In the nine months since Mayor Mitch Landrieu’s administration took over City Hall, long-delayed capital projects have made steady, if slow, progress. Even so, don’t expect to see too many cranes in the sky just yet.
Grandstanding is a tradition as old as politics itself. Knowing that, The Lens was not surprised to hear the city’s deputy chief administrative officer accuse inquisitive City Council members of holding up progress at Thursday’s City Council meeting.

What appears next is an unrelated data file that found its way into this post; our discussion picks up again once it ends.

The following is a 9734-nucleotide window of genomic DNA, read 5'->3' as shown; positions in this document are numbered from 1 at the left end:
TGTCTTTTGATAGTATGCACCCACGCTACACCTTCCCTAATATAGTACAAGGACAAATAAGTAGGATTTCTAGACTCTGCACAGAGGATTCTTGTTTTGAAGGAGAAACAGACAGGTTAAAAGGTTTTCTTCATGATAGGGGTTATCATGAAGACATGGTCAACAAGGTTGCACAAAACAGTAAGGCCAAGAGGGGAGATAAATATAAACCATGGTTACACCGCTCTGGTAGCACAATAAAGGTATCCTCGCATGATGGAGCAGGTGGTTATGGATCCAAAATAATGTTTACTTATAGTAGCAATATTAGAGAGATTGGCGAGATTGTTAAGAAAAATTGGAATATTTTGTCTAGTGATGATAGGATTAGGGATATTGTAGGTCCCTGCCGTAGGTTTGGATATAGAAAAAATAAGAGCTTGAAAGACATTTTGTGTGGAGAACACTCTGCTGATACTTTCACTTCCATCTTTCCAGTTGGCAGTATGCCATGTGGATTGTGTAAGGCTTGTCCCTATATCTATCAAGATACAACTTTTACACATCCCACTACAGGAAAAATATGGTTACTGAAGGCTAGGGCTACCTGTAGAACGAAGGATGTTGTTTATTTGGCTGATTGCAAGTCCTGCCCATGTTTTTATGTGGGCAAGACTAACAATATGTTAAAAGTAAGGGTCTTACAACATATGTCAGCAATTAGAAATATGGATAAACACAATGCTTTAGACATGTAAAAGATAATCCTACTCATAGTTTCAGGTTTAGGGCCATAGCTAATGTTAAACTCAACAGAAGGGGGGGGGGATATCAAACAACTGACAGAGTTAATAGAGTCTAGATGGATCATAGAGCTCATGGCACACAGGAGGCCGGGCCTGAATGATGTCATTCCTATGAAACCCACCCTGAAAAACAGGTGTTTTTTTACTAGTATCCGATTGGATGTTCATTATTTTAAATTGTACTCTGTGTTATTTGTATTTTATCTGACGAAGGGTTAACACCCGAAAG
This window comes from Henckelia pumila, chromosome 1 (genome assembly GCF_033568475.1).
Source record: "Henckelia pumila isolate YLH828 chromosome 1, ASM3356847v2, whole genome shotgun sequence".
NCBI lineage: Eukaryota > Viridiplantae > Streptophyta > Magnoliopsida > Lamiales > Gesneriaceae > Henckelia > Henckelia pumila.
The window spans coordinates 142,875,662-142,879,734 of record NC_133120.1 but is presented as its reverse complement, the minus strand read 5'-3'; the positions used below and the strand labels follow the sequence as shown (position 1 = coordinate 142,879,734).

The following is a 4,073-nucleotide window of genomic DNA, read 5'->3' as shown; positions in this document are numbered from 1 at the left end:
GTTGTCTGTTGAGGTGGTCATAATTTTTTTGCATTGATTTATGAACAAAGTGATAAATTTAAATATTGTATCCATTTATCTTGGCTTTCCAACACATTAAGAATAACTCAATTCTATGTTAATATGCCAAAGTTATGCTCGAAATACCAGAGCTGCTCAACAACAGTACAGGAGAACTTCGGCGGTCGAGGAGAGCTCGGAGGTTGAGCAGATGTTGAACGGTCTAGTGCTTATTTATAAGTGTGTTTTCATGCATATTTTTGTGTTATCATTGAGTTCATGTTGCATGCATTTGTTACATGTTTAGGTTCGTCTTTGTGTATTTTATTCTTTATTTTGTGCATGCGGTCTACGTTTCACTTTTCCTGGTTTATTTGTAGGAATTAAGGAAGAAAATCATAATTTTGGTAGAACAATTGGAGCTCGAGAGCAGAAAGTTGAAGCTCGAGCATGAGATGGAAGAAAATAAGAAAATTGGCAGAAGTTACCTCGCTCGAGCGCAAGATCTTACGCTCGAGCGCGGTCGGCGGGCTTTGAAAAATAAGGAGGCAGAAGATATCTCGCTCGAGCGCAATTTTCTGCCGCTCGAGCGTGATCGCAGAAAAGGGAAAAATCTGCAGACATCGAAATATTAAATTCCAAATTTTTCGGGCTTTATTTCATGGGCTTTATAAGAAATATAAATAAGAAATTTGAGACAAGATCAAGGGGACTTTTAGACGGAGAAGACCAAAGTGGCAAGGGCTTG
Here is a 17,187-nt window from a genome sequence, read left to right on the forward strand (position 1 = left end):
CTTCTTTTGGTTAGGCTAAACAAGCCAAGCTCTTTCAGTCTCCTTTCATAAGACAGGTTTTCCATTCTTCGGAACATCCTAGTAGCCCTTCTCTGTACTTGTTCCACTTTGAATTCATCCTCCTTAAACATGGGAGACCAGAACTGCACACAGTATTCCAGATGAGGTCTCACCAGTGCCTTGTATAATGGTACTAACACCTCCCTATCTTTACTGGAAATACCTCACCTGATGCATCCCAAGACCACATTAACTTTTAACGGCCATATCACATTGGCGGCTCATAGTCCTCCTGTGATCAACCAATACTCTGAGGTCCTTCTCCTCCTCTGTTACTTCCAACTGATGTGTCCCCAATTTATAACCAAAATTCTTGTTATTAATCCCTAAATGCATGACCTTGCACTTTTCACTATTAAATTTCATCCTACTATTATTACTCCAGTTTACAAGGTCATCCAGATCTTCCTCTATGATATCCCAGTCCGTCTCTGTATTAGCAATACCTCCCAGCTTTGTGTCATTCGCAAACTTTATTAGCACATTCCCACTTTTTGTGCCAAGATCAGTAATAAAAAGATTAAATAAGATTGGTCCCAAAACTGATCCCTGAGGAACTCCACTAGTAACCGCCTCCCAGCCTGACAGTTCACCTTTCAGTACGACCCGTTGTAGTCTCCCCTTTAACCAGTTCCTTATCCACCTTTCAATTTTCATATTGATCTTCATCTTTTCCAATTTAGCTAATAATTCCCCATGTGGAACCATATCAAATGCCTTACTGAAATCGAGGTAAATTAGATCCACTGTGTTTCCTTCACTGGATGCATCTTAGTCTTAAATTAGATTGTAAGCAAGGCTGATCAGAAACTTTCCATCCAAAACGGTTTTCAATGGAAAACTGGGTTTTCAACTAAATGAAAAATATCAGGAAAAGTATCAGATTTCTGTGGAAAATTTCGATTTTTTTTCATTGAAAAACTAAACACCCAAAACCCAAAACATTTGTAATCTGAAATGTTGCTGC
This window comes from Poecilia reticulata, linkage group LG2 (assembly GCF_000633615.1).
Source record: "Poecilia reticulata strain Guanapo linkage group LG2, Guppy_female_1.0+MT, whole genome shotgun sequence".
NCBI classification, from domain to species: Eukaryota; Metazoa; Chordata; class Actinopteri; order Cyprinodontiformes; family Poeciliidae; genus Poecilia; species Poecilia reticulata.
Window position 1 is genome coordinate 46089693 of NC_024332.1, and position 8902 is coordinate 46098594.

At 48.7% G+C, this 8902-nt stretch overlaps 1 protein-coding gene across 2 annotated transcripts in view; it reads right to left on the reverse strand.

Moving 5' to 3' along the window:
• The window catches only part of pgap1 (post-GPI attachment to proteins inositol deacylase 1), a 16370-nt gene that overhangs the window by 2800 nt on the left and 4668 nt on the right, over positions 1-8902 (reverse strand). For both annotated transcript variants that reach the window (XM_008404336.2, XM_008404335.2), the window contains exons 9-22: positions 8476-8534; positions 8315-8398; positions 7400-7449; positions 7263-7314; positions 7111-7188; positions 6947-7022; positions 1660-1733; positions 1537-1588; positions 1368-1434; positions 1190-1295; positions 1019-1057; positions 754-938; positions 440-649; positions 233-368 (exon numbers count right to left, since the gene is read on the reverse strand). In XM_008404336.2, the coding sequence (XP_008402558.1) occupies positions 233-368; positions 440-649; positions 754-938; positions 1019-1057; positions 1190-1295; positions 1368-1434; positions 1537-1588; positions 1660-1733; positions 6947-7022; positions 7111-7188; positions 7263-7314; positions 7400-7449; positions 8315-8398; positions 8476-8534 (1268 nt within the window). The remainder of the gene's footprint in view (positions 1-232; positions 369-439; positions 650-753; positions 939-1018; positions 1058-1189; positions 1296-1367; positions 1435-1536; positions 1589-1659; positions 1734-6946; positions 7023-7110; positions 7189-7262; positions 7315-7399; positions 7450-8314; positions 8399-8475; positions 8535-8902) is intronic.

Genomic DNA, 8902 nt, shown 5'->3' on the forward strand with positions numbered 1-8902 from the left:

When New Orleans Mayor C. Ray Nagin explained in mid-December the administration’s decision to close most city buildings on Friday, he described it as a last-resort attempt to save the city money on utility costs and janitorial services. Budget document released by his office show a projected $100,000 savings on janitorial service in Municipal Traffic Court, Criminal District Court and City Hall and another $30,000 monthly on utility costs at 1300 Perdido Street, adding up to $460,000 annually.